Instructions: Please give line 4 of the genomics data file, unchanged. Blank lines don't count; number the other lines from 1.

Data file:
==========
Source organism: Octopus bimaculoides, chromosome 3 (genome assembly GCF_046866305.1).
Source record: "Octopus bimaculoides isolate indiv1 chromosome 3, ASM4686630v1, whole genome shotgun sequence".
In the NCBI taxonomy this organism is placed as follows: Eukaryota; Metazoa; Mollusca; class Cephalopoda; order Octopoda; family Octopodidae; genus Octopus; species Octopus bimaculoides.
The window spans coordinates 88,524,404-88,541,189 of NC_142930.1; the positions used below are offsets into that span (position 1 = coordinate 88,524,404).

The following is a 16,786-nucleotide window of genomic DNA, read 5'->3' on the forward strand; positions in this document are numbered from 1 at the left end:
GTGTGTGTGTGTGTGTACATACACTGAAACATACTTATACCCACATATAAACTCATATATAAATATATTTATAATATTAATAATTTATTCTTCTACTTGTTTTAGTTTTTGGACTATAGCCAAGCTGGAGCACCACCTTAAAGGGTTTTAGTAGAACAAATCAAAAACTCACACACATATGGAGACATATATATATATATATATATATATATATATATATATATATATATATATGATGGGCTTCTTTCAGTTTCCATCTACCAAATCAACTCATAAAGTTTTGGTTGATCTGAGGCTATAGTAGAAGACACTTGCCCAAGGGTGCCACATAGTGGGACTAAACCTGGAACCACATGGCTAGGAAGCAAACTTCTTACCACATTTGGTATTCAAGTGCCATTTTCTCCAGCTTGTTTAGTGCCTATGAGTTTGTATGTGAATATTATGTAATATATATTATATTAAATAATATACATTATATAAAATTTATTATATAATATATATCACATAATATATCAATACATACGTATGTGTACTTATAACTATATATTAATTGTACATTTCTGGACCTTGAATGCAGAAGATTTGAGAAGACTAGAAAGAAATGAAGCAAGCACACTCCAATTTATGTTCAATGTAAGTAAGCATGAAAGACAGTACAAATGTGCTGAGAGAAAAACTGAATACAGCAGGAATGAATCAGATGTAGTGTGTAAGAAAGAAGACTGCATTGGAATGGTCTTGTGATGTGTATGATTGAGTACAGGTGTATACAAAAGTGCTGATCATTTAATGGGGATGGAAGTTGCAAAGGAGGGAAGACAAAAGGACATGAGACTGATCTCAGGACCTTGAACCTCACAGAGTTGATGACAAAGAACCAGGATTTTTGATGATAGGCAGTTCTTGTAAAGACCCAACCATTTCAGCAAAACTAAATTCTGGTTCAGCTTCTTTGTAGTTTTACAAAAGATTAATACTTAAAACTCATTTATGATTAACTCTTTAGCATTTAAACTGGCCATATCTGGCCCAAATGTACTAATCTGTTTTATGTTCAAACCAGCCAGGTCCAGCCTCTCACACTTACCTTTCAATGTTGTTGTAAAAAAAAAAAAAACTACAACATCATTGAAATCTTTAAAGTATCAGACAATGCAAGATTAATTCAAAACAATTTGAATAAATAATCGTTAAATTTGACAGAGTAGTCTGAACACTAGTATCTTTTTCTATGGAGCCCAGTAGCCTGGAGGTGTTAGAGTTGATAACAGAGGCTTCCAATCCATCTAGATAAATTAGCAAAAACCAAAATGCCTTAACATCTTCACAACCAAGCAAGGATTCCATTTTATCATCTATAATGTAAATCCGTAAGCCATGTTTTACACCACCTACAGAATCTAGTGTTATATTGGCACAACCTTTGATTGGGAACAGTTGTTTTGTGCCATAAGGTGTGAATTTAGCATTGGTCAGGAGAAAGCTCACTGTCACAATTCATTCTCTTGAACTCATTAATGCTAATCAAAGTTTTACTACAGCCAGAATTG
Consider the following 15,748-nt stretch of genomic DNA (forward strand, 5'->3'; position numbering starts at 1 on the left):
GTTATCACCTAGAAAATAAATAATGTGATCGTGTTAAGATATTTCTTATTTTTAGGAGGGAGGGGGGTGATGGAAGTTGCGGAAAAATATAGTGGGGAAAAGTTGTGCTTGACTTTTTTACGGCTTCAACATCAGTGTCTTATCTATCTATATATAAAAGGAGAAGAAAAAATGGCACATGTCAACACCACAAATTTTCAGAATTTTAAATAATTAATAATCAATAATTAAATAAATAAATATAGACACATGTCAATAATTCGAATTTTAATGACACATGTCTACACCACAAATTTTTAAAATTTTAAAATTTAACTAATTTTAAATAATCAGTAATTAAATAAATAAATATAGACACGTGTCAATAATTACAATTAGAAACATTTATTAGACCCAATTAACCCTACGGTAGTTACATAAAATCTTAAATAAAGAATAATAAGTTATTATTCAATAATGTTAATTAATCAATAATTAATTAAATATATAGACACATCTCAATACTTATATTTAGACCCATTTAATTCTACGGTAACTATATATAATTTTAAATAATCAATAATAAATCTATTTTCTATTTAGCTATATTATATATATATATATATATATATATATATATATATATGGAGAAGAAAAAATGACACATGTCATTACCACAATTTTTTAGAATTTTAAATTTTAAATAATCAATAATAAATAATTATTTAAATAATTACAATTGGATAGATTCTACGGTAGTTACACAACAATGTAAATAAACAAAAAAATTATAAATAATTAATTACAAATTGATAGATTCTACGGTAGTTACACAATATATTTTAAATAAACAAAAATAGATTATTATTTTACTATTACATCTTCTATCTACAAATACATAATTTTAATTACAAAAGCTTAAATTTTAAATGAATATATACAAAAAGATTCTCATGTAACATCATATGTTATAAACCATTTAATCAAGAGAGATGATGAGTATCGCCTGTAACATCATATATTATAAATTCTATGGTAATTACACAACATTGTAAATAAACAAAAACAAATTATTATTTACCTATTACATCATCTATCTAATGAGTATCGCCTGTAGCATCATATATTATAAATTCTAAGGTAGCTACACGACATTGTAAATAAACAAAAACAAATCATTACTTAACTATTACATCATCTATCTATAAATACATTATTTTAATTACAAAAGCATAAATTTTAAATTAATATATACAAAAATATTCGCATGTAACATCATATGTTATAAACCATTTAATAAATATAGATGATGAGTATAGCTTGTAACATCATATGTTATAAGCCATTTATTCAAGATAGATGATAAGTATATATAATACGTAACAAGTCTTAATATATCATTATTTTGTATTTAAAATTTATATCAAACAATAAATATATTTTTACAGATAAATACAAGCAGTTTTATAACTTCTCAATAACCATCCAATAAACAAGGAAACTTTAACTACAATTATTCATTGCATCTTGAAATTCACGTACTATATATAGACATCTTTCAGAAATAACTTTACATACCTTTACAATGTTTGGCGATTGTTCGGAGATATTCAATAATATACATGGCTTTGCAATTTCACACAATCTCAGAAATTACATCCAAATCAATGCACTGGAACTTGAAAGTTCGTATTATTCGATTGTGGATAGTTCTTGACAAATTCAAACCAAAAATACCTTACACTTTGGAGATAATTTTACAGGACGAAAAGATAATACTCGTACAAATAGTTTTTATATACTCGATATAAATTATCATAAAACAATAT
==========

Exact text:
The window spans coordinates 88,524,404-88,541,189 of NC_142930.1; the positions used below are offsets into that span (position 1 = coordinate 88,524,404).